Earlier this year in our print magazine, Whole Health, we noted the re-emergence of DNA-based tests designed to predict future health conditions like diabetes. The thinking is that if a person knows they are pre-disposed to a certain condition, they can take preventative steps now to prevent that from becoming a reality.
It’s a noble idea, and — with the advances DNA testing has made in a few short years — perfectly feasible that one day soon we will have the ability to analyze biological markers in each and every one of us to predict our future health.
As of this week, federal regulators apparently remain unconvinced: After a letter from the Food & Drug Administration was made public, Walgreen’s announced it was pulling back from offering a saliva swab test kit and analysis by a third-party company, San Diego-based Pathway Genomics.
For the nation’s largest drug store chain, this isn’t small change. There was quite a bit of buzz over the original announcement unveiling the service. Thepitch highlighted Pathway’s ability to analyze the DNA contained in the swab for a host of health conditions and diseases. Besides diabetes, the list includes obesity and Alzheimer’s, among others.
Yet, an air of skepticism has hung over this science for a few years now. As far back as 2006, federal regulators were expressing serious doubts about home DNA tests. That year, the General Accountibility Office pulled a Dateline NBC stunt and used false identities and health profiles gauge the efficacy of several tests.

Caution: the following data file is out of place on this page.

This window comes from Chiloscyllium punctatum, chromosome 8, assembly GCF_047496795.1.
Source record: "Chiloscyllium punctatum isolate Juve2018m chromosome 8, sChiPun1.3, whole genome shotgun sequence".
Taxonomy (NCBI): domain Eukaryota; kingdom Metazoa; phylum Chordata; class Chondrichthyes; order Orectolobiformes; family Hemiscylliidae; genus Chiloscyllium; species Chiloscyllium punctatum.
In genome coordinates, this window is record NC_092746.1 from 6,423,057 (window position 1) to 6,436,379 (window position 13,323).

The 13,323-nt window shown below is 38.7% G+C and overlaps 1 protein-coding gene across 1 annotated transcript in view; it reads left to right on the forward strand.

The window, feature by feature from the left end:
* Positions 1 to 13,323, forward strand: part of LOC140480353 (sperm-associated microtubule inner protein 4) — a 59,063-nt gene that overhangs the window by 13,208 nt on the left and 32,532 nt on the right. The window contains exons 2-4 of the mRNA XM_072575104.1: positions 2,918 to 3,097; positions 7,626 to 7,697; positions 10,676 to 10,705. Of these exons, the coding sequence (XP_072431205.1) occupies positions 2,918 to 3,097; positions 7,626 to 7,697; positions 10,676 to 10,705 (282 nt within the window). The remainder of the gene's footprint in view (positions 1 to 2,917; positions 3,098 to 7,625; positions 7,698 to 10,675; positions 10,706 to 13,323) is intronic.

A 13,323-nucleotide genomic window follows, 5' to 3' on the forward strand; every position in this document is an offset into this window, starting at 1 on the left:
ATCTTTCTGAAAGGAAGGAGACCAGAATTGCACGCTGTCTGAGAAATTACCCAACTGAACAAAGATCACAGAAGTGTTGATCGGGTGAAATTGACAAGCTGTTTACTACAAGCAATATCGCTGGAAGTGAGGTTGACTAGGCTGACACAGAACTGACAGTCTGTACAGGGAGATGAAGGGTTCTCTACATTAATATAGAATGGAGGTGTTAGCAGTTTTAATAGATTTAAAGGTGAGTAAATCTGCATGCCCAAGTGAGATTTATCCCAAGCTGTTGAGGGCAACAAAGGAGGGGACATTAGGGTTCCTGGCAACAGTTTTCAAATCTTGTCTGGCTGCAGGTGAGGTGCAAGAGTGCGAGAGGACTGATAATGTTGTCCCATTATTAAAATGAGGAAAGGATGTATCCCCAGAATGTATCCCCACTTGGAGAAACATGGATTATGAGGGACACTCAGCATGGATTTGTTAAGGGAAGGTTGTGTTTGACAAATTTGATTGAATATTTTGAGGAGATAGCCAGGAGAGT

The result was a critical report, stating that disease profiles sent back from the various firms “mislead consumers” by providing ambiguous, generalized predictions. At that time, several regional supermarket chains offered similar services, in conjunction with a follow-up visit with the retailer’s health and wellness advisor or pharmacist, who were under orders to direct customers to their doctors should anything remotely alarming show up on the results.
Earlier this year, the hit television reality show, The Biggest Loser publicized the use of the “Know Your Number” test that uses a drop of blood and a questionnaire, In return, customers get a “comprehensive health assessment” that includes a risk appraisal for the three most common diseases. In an interview with us, the CEO of the tests’ maker, BioSignia, Durham, N.C., said the test “does not differentiate from, it adds to” conventional medical check-ups, tests and doctor visits.
Right now, the Walgreen’s program is on hold while Pathway and the FDA hash out their differences. For its part, the agency believes the test should be subject to FDA review and approval.
One part of me hopes these types of tests are assessed by the government, not to disprove them, but to demonstrate some level of accuracy. Because the science is there. All that’s been missing is a measure of accountability on the part of test providers.
Given the way our healthcare system is going, and with the growing emphasis on prevention, personal health insights like DNA analysis could go a long way towards helping people steer clear of serious conditions before they even develop. What could possibly top that?
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